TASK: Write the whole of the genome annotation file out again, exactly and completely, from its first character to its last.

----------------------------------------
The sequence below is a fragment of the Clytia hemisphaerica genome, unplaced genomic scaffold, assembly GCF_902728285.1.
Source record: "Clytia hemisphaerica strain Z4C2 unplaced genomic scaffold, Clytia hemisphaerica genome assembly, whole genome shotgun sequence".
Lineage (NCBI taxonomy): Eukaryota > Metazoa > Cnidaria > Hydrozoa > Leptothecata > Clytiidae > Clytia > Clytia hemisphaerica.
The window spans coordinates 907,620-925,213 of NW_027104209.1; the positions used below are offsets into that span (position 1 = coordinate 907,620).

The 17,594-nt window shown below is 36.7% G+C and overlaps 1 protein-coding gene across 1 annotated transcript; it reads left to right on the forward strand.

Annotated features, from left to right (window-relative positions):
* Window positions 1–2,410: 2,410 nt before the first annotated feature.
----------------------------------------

The sequence below is a fragment of the Clytia hemisphaerica genome, unplaced genomic scaffold, assembly GCF_902728285.1.
Source record: "Clytia hemisphaerica strain Z4C2 unplaced genomic scaffold, Clytia hemisphaerica genome assembly, whole genome shotgun sequence".
Lineage (NCBI taxonomy): Eukaryota > Metazoa > Cnidaria > Hydrozoa > Leptothecata > Clytiidae > Clytia > Clytia hemisphaerica.
The window spans coordinates 907,620-925,213 of NW_027104209.1; the positions used below are offsets into that span (position 1 = coordinate 907,620).

The 17,594-nt window shown below is 36.7% G+C and overlaps 1 protein-coding gene across 1 annotated transcript; it reads left to right on the forward strand.

Annotated features, from left to right (window-relative positions):
* Window positions 1–2,410: 2,410 nt before the first annotated feature.